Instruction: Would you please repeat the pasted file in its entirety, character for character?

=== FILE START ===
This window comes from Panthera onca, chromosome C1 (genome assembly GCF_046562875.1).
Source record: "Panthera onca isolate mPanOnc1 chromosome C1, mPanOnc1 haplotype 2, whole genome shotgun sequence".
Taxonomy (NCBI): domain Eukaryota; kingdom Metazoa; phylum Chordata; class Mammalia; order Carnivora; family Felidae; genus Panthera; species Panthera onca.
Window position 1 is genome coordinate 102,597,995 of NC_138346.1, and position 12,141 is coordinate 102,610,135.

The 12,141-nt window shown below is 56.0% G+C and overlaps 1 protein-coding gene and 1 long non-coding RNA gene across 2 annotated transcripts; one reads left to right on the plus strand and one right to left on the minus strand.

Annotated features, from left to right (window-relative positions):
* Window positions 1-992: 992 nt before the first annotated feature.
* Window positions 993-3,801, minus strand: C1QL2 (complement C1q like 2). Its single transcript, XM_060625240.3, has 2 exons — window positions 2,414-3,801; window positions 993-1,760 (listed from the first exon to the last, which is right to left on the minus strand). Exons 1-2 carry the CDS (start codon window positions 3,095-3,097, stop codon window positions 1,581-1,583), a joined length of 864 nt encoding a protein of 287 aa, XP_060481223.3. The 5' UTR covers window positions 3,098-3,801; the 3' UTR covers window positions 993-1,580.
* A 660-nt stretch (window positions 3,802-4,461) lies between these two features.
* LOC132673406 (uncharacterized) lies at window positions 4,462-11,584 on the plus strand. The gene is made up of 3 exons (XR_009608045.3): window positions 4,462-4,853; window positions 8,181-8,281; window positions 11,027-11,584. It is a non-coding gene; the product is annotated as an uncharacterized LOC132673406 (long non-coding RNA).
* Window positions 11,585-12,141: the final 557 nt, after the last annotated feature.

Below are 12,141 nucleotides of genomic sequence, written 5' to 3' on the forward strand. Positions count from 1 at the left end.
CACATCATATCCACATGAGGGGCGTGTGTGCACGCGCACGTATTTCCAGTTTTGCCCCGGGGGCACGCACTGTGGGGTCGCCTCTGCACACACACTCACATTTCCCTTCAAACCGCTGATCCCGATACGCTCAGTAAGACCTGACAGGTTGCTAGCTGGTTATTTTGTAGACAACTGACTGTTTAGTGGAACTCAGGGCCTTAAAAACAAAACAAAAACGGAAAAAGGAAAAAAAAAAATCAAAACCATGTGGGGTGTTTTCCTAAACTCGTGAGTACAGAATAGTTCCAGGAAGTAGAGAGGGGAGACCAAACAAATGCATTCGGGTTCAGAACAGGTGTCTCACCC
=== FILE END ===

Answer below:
This window comes from Panthera onca, chromosome C1 (genome assembly GCF_046562875.1).
Source record: "Panthera onca isolate mPanOnc1 chromosome C1, mPanOnc1 haplotype 2, whole genome shotgun sequence".
Taxonomy (NCBI): domain Eukaryota; kingdom Metazoa; phylum Chordata; class Mammalia; order Carnivora; family Felidae; genus Panthera; species Panthera onca.
Window position 1 is genome coordinate 102,597,995 of NC_138346.1, and position 12,141 is coordinate 102,610,135.

The 12,141-nt window shown below is 56.0% G+C and overlaps 1 protein-coding gene and 1 long non-coding RNA gene across 2 annotated transcripts; one reads left to right on the plus strand and one right to left on the minus strand.

Annotated features, from left to right (window-relative positions):
* Window positions 1-992: 992 nt before the first annotated feature.
* Window positions 993-3,801, minus strand: C1QL2 (complement C1q like 2). Its single transcript, XM_060625240.3, has 2 exons — window positions 2,414-3,801; window positions 993-1,760 (listed from the first exon to the last, which is right to left on the minus strand). Exons 1-2 carry the CDS (start codon window positions 3,095-3,097, stop codon window positions 1,581-1,583), a joined length of 864 nt encoding a protein of 287 aa, XP_060481223.3. The 5' UTR covers window positions 3,098-3,801; the 3' UTR covers window positions 993-1,580.
* A 660-nt stretch (window positions 3,802-4,461) lies between these two features.
* LOC132673406 (uncharacterized) lies at window positions 4,462-11,584 on the plus strand. The gene is made up of 3 exons (XR_009608045.3): window positions 4,462-4,853; window positions 8,181-8,281; window positions 11,027-11,584. It is a non-coding gene; the product is annotated as an uncharacterized LOC132673406 (long non-coding RNA).
* Window positions 11,585-12,141: the final 557 nt, after the last annotated feature.

Below are 12,141 nucleotides of genomic sequence, written 5' to 3' on the forward strand. Positions count from 1 at the left end.
CACATCATATCCACATGAGGGGCGTGTGTGCACGCGCACGTATTTCCAGTTTTGCCCCGGGGGCACGCACTGTGGGGTCGCCTCTGCACACACACTCACATTTCCCTTCAAACCGCTGATCCCGATACGCTCAGTAAGACCTGACAGGTTGCTAGCTGGTTATTTTGTAGACAACTGACTGTTTAGTGGAACTCAGGGCCTTAAAAACAAAACAAAAACGGAAAAAGGAAAAAAAAAAATCAAAACCATGTGGGGTGTTTTCCTAAACTCGTGAGTACAGAATAGTTCCAGGAAGTAGAGAGGGGAGACCAAACAAATGCATTCGGGTTCAGAACAGGTGTCTCACCC